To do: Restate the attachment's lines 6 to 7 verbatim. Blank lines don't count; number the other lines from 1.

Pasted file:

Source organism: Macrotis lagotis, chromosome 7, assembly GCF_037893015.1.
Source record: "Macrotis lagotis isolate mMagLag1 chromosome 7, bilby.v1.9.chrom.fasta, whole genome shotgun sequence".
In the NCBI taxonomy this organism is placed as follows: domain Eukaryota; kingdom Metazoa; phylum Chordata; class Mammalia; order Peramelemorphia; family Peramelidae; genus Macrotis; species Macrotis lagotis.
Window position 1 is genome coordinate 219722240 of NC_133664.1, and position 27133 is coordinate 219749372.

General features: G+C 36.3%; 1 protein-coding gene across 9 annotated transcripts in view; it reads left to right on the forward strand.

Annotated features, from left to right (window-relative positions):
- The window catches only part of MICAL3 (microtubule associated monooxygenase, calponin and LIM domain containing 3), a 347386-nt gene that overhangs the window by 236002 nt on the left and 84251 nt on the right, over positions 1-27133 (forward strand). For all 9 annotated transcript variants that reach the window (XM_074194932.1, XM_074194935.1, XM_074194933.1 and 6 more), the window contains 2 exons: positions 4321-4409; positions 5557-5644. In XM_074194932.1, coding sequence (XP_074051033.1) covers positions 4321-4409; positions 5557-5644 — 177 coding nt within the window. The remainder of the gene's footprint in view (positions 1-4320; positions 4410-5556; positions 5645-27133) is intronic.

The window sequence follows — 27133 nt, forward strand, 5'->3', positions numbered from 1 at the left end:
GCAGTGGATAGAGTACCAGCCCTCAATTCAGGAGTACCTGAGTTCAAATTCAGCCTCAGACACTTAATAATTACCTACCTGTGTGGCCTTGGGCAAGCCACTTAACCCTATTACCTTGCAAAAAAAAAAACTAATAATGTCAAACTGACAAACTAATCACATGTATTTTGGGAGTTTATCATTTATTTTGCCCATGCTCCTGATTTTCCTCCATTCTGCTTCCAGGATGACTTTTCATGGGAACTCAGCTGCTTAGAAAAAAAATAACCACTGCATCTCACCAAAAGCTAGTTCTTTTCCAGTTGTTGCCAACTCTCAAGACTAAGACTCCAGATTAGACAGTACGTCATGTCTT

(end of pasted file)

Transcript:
Annotated features, from left to right (window-relative positions):
- The window catches only part of MICAL3 (microtubule associated monooxygenase, calponin and LIM domain containing 3), a 347386-nt gene that overhangs the window by 236002 nt on the left and 84251 nt on the right, over positions 1-27133 (forward strand). For all 9 annotated transcript variants that reach the window (XM_074194932.1, XM_074194935.1, XM_074194933.1 and 6 more), the window contains 2 exons: positions 4321-4409; positions 5557-5644. In XM_074194932.1, coding sequence (XP_074051033.1) covers positions 4321-4409; positions 5557-5644 — 177 coding nt within the window. The remainder of the gene's footprint in view (positions 1-4320; positions 4410-5556; positions 5645-27133) is intronic.